1 yr old females disappear at night

Discussion in 'Ducks' started by seag, Mar 21, 2012.

  1. seag

    seag New Egg

    Mar 21, 2012
    We had 2 female and 1 male mallards- 1 year old. 2 weeks ago one of the females would disappear in the evening and show up at almost pitch dark to go in the coop. Then she stopped showing up and would come in the morning. After a few days she just completely disappeared- no feathers or other signs of attack.

    Now our other female is doing this. Last night was the first night she did not show up to go in the coop. At dusk this morning we heard her quacking outside the coop door. Tonight she's nowhere to be seen (or heard).

    Do you think she is nesting somewhere? Not sure where she would do it. We do not have a pond- just a very small creek. We have a river about half a mile away.

    If so, do you think she will show up again once the babies are born, or is that the last we will see of her? Does she not need food while nesting? Will the lone make stick around, or fly off to find more friends?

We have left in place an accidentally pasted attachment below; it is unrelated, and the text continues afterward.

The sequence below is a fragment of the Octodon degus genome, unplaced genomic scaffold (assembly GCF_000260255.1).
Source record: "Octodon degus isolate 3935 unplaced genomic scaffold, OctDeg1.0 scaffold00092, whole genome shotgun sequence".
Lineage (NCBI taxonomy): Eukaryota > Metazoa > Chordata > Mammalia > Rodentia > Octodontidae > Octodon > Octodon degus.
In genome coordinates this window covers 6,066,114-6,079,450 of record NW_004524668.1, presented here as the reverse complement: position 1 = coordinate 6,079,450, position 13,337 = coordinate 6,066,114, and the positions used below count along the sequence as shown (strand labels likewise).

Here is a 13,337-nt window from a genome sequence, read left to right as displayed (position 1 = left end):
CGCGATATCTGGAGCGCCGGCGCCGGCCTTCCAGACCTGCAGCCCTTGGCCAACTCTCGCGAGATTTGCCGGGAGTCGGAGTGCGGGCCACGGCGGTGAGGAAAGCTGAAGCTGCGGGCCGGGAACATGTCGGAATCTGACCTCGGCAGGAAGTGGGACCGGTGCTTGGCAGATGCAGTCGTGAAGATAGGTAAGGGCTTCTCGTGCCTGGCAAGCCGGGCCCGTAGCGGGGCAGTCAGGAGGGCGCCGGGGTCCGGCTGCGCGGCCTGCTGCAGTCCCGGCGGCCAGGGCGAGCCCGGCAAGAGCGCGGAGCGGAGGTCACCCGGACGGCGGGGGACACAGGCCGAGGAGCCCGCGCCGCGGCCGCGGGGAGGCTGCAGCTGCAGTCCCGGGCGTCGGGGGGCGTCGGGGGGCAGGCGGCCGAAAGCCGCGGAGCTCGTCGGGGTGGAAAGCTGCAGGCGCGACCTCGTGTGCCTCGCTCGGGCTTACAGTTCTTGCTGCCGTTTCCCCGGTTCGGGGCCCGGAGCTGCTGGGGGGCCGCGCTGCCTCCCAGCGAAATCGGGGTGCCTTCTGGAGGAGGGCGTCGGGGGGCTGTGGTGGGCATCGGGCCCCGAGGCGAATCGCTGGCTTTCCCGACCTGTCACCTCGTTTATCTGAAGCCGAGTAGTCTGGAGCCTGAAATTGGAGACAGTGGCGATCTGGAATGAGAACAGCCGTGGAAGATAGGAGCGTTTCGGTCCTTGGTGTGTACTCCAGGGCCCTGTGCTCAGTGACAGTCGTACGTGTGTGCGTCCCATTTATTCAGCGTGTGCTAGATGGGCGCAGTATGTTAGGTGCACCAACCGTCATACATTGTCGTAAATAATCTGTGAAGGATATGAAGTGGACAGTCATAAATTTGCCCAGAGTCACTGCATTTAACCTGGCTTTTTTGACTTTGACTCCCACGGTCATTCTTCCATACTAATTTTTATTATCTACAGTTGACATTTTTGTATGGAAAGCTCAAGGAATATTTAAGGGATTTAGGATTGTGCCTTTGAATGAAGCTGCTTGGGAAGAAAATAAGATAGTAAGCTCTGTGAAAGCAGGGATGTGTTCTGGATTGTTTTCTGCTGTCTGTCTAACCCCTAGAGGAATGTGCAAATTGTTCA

Thanks for your help

  2. Amiga

    Amiga Overrun with Runners

    Jan 3, 2010
    Southern New England

    Something that figures into this is predators, and you probably already know that, but please consider adjusting something so that they can be safe, especially at night.

    One way to do this is, if you can, to find a nest (which I feel is the likely situation) and set up fencing or similar predator-resistant barriers so that you can secure it at night. This approach is not guaranteed, as she may decide once you have done something near the nest, she ought to abandon it.

    Yes, she needs food, and in some ducks, their nesting instinct is strong and they will rarely leave the nest to go eat and drink. This can run down their health, and make them even more susceptible to predators and to disease.

    It is quite a balancing act, to care for ducks that you want to allow to be free to come and go, and yet try to care for them. I have chosen to keep my runners quite close, giving them the largest day pen I could manage, and taking them for supervised walks in the fenced-in gardens during the day. They are a non-flying breed, and easier to manage because of that.

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